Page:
5.3.25 Inventories for all assets should be prepared, signed by the custodian and reconciled on an annual basis.
5.3.26 The percentage of OR consumables owed by the HOM should be provided to the Finance Section on a regular basis to be included in the monthly CBS billing process.
5.3.27 A monthly verification and reconciliation of usage and fuel purchases for official vehicles and generators should be undertaken and signed off by the DMCO.
5.3.18 Mission agrees with this recommendation and will put in place a checklist. Implemented, June 2011.
5.3.19 All properties will be inspected annually prior to each relocation cycle. In progress, March 2012.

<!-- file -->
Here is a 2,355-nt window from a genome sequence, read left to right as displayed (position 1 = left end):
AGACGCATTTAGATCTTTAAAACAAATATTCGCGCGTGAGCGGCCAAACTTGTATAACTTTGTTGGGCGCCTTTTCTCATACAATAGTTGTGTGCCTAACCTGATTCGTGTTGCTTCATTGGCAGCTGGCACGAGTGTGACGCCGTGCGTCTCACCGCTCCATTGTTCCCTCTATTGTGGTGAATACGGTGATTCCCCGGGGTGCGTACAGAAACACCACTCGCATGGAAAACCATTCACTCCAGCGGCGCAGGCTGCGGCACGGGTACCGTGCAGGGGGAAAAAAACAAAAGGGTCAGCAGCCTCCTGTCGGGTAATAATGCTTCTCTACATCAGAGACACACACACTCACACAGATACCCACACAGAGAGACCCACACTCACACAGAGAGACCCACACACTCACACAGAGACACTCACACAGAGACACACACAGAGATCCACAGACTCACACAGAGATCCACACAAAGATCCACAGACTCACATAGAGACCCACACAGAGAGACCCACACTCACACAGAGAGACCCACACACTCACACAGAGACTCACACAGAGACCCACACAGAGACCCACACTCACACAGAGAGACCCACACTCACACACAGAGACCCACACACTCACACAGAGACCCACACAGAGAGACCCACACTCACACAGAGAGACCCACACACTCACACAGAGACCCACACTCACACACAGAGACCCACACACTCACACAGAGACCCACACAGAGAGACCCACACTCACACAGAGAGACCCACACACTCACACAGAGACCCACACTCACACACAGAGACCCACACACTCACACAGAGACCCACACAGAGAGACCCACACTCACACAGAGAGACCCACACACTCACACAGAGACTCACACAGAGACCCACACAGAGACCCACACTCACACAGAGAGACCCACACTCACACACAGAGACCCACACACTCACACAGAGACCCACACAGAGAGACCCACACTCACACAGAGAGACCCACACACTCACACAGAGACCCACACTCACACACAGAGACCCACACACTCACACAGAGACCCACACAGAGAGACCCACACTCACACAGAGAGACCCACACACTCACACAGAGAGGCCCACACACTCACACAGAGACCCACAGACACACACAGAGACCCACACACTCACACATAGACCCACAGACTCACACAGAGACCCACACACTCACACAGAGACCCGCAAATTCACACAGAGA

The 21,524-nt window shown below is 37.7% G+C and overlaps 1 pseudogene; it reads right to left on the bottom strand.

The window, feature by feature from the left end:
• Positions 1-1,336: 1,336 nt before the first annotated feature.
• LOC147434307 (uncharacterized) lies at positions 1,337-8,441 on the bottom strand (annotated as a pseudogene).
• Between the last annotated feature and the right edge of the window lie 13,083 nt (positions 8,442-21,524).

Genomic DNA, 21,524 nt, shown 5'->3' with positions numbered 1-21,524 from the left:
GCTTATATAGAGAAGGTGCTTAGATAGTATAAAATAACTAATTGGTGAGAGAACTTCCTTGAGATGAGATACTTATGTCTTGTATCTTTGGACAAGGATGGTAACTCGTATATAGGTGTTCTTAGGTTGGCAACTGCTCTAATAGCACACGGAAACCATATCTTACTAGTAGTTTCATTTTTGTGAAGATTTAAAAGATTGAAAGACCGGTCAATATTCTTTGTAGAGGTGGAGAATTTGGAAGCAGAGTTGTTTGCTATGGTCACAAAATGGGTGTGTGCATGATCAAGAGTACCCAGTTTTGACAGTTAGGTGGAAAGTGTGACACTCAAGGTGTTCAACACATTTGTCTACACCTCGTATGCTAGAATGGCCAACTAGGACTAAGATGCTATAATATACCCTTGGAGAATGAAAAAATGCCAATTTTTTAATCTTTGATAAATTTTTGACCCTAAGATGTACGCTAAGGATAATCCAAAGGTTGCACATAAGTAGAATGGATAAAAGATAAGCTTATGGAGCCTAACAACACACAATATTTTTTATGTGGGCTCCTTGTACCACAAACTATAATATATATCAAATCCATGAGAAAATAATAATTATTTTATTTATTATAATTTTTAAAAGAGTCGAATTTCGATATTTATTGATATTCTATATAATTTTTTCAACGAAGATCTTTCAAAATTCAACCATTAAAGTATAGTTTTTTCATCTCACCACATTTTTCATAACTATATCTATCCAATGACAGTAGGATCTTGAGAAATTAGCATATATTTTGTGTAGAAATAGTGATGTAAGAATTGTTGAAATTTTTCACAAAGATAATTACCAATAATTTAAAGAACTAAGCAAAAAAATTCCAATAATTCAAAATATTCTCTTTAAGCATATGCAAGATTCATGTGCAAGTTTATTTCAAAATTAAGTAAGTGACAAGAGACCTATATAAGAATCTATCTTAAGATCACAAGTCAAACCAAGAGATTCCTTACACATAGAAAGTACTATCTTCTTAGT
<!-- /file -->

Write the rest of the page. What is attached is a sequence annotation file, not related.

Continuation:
5.3.20 A multi-year capital acquisition plan will be presented to CMM in conjunction with the annual budget submission exercise. In progress, December 2011.
5.3.22 The Mission already has in place Standing Offer Agreements for this type of service and will remind staff to raise this with their supervisor if there is work involving heavy lifting. Implemented, August 2011.
5.3.23 The Mission will continue to monitor timeliness and quality of work despite a challenging environment. Implemented.
5.3.24 Use Connections to track administrative information for all incoming CBS including occupancy agreements. Implemented, August 2011.
5.3.25 The Mission will ensure that all assets are signed for and inventories reconciled in the last quarter of the fiscal year. In progress, March 2012.
5.3.26 Staff were reminded to invoice the HOM for the personal portion of the OR consumables based on policy already in place. Implemented, June 2011.